As of March 31, 2013 and 2012, the Company had $7,661 and $5,517, respectively, of liabilities recorded related to unrecognized tax benefits. Included in this liability for unrecognized tax benefits is an immaterial amount for interest and penalties, both of which we classify as a component of income tax expense. The Company does not anticipate its total unrecognized tax benefits will change significantly during the next 12 months.

(5) Operating Leases
We lease certain pick-up trucks under operating leases. These leases have a non-cancellable lease term of one year, with renewal options for up to 72 months. The pick-up truck leases include an early buy out clause we generally exercise, thereby giving the leases an effective term of 28-36 months. Certain operating leases for vehicles contain residual value guarantee provisions which would become due at the expiration of the operating lease agreement if the fair value of the leased vehicles is less than the guaranteed residual value. The aggregate residual value guarantee related to these leases is approximately $49,433. We believe the likelihood of funding the guarantee obligation under any provision of the operating lease agreements is remote, except for a $137 loss on disposal reserve provided at March 31, 2013. Our fleet also contains vehicles we estimate will settle at a gain. Gains on these vehicles will be recognized when we sell or dispose of the vehicle or at the end of the lease term.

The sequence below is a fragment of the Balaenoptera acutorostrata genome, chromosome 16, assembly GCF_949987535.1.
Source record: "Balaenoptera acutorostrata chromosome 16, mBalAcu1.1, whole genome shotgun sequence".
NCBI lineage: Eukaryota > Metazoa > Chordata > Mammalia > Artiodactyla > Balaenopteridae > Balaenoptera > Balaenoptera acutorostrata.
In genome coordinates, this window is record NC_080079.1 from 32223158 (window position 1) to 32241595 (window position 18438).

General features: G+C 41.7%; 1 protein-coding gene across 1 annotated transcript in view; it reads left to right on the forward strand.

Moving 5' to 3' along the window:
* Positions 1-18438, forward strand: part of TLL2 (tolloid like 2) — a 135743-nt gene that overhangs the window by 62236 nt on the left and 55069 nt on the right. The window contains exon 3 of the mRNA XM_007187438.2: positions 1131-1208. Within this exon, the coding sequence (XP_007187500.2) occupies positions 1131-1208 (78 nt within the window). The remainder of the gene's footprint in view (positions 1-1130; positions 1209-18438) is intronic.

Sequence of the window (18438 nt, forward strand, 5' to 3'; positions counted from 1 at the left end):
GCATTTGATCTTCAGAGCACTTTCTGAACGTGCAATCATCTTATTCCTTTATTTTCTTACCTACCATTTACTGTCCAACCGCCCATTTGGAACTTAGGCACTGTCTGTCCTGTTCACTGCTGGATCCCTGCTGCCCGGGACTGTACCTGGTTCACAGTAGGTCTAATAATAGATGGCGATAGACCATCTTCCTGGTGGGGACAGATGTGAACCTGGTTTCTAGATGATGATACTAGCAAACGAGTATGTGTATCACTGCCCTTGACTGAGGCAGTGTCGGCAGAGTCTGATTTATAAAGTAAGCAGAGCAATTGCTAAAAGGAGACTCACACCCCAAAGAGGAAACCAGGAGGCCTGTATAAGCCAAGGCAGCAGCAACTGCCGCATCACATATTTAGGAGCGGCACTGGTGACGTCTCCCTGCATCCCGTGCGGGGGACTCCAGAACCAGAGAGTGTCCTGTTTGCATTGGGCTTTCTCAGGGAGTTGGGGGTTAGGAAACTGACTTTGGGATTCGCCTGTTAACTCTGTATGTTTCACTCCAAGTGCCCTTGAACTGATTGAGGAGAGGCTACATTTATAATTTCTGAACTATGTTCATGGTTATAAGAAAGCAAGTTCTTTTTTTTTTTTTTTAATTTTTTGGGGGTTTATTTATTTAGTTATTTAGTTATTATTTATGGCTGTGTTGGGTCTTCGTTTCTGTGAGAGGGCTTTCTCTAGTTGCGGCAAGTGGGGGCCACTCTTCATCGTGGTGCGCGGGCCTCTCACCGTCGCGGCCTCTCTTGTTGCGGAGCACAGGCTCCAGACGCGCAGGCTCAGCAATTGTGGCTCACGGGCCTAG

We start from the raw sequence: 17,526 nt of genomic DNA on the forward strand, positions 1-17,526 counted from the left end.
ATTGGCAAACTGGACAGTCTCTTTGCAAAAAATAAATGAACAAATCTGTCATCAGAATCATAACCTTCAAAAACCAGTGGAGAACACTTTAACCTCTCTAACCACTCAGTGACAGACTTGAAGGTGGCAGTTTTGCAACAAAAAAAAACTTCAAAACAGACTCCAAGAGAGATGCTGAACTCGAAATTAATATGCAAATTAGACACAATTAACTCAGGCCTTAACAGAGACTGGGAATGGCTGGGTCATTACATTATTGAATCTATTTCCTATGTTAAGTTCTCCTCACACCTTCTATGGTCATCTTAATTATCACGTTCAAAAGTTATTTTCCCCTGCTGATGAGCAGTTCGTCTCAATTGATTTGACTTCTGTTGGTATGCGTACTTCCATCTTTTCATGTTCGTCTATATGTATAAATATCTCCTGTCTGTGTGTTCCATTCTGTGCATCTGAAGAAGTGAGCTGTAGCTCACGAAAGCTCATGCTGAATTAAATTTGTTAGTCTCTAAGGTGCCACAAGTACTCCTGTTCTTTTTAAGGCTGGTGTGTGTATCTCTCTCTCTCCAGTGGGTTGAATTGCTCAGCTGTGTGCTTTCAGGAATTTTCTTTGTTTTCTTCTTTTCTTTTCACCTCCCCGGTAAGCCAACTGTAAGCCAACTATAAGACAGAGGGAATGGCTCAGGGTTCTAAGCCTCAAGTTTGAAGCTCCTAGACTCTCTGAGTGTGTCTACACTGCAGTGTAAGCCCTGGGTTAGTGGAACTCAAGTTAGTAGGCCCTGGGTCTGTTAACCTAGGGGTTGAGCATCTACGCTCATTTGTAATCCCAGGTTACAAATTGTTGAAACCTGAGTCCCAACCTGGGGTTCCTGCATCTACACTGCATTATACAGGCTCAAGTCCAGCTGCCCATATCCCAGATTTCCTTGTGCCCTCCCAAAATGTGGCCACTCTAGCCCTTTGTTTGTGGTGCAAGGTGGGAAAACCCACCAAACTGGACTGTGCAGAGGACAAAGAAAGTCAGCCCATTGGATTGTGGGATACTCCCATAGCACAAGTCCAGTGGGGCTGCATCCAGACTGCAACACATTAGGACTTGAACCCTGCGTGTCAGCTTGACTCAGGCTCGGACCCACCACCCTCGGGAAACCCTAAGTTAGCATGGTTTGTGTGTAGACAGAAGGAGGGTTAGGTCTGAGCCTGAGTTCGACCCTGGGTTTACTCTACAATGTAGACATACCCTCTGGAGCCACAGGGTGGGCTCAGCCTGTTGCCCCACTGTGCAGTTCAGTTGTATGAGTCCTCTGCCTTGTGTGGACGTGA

9

FASTENAL COMPANY AND SUBSIDIARIES
NOTES TO CONSOLIDATED FINANCIAL STATEMENTS
(Amounts in thousands except share and per share information and where otherwise noted)
March 31, 2013 and 2012
(Unaudited)

(6) Contingencies
As of March 31, 2013 there were no material litigation matters that we consider to be probable or reasonably estimable.

(7) Subsequent Events
On April 9, 2013, our board of directors declared a dividend of $0.20 per share. This dividend is discussed in footnote (3) 'Stockholders' Equity'.


10


ITEM 2 — MANAGEMENT'S DISCUSSION AND ANALYSIS OF FINANCIAL CONDITION AND RESULTS OF OPERATIONS
The following is management’s discussion and analysis of certain significant factors which have affected our financial position and operating results during the periods included in the accompanying consolidated financial statements. (Dollar amounts are stated in thousands except for per share amounts and where otherwise noted.)

BUSINESS AND OPERATIONAL OVERVIEW: